15. Dal Bo, E., 2000. "Bribing Voters," Economics Series Working Papers 9939, University of Oxford, Department of Economics.
  16. Sundadam, R.K. & Banks, J., 1991. "Adverse Selection and Moral hazard in a Repeated Elections Models," RCER Working Papers 283, University of Rochester - Center for Economic Research (RCER).
  17. Andrea Mattozzi & Antonio Merlo, 2007. "Mediocracy," NBER Working Papers 12920, National Bureau of Economic Research, Inc.
  18. Matthias Messner & Mattias Polborn, 2003. "Paying Politicians," Working Papers 246, IGIER (Innocenzo Gasparini Institute for Economic Research), Bocconi University.
  19. Daniel Diermeier & Michael Keane & Antonio Merlo, 2005. "A Political Economy Model of Congressional Careers," American Economic Review, American Economic Association, vol. 95(1), pages 347-373, March.
  20. Bernard Caillaud & Jean Tirole, 2002. "Parties as Political Intermediaries," The Quarterly Journal of Economics, Oxford University Press, vol. 117(4), pages 1453-1489.
  21. Ernesto Dal Bó & Pedro Dal Bó & Jason Snyder, 2009. "Political Dynasties," Review of Economic Studies, Oxford University Press, vol. 76(1), pages 115-142.
  22. Barry Nalebuff & Ron Shachar, 1999. "Follow the Leader: Theory and Evidence on Political Participation," American Economic Review, American Economic Association, vol. 89(3), pages 525-547, June.
  23. Francesco Caselli & Massimo Morelli, 2001. "Bad Politicians," NBER Working Papers 8532, National Bureau of Economic Research, Inc.
  24. Mattozzi, Andrea & Merlo, Antonio, 2008. "Political careers or career politicians?," Journal of Public Economics, Elsevier, vol. 92(3-4), pages 597-608, April.
  25. Cecilia Testa, 2004. "Party Polarization and Electoral Accountability," Econometric Society 2004 Latin American Meetings 130, Econometric Society.
  26. John Ferejohn, 1986. "Incumbent performance and electoral control," Public Choice, Springer, vol. 50(1), pages 5-25, January.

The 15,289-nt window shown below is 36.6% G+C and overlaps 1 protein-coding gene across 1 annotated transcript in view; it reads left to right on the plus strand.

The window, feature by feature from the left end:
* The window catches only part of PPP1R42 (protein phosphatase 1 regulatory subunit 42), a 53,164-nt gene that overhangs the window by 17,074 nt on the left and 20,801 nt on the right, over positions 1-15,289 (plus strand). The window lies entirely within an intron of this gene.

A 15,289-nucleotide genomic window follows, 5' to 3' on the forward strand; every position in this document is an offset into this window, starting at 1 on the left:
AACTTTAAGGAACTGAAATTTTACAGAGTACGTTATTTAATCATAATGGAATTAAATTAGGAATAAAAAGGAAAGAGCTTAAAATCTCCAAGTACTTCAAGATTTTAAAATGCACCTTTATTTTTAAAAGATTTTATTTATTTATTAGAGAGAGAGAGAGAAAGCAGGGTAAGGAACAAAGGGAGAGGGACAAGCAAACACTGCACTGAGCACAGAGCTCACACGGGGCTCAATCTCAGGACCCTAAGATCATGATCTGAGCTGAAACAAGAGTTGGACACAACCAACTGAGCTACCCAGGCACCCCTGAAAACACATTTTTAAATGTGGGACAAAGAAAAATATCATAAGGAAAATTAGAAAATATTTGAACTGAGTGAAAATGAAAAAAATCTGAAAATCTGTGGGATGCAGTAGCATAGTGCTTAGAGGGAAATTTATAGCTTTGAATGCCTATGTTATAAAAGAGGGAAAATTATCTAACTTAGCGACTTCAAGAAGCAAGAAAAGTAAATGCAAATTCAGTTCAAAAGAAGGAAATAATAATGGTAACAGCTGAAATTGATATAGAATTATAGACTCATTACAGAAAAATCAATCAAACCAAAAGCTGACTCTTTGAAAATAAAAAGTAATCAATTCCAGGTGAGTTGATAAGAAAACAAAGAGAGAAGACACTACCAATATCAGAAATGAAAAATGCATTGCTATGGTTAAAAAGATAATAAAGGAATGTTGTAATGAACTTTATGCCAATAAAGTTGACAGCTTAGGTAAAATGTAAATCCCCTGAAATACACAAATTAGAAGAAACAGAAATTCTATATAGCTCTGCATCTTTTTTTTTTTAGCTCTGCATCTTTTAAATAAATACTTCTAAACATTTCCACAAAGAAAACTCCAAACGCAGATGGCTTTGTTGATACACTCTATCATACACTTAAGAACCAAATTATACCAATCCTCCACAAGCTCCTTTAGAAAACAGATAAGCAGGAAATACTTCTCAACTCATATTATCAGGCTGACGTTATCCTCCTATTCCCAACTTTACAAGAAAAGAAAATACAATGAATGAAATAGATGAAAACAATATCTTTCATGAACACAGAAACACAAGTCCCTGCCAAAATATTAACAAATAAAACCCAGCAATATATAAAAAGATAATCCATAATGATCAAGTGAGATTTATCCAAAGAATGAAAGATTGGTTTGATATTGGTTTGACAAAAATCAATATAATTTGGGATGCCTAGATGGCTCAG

27. Timothy Besley, 2005. "Political Selection," Journal of Economic Perspectives, American Economic Association, vol. 19(3), pages 43-60, Summer.
  28. Echenique, Federico & Edlin, Aaron S., 2004. "Mixed equilibria are unstable in games of strategic complements," Berkeley Olin Program in Law & Economics, Working Paper Series qt1ht651hk, Berkeley Olin Program in Law & Economics.
  29. Harrington, Joseph Jr., 1992. "The role of party reputation in the formation of policy," Journal of Public Economics, Elsevier, vol. 49(1), pages 107-121, October.
  30. Alberto Alesina & Stephen E. Spear, 1987. "An Overlapping Generations Model of Electoral Competition," NBER Working Papers 2354, National Bureau of Economic Research, Inc.
  31. Robert Barro, 1973. "The control of politicians: An economic model," Public Choice, Springer, vol. 14(1), pages 19-42, March.
  32. Banks, Jeffrey S. & Sundaram, Rangarajan K., 1998. "Optimal Retention in Agency Problems," Journal of Economic Theory, Elsevier, vol. 82(2), pages 293-323, October.
  33. Jackson, Matthew O. & Moselle, Boaz, 1998. "Coalition and Party Formation in a Legislative Voting Game," Working Papers 1036, California Institute of Technology, Division of the Humanities and Social Sciences.
  34. Torsten Persson & Guido Tabellini, 2002. "Political Economics: Explaining Economic Policy," MIT Press Books, The MIT Press, edition 1, volume 1, number 0262661314.
Full references (including those not matched with items on IDEAS)

This item is not listed on Wikipedia, on a reading list or among the top items on IDEAS.

When requesting a correction, please mention this item's handle: RePEc:pen:papers:05-032. See general information about how to correct material in RePEc.

For technical questions regarding this item, or to correct its authors, title, abstract, bibliographic or download information, contact: (Dolly Guarini)

If you have authored this item and are not yet registered with RePEc, we encourage you to do it here. This allows to link your profile to this item. It also allows you to accept potential citations to this item that we are uncertain about.

If references are entirely missing, you can add them using this form.

If the full references list an item that is present in RePEc, but the system did not link to it, you can help with this form.

If you know of missing items citing this one, you can help us creating those links by adding the relevant references in the same way as above, for each refering item. If you are a registered author of this item, you may also want to check the "citations" tab in your profile, as there may be some citations waiting for confirmation.

Please note that corrections may take a couple of weeks to filter through the various RePEc services.

This information is provided to you by IDEAS at the Research Division of the Federal Reserve Bank of St. Louis using RePEc data.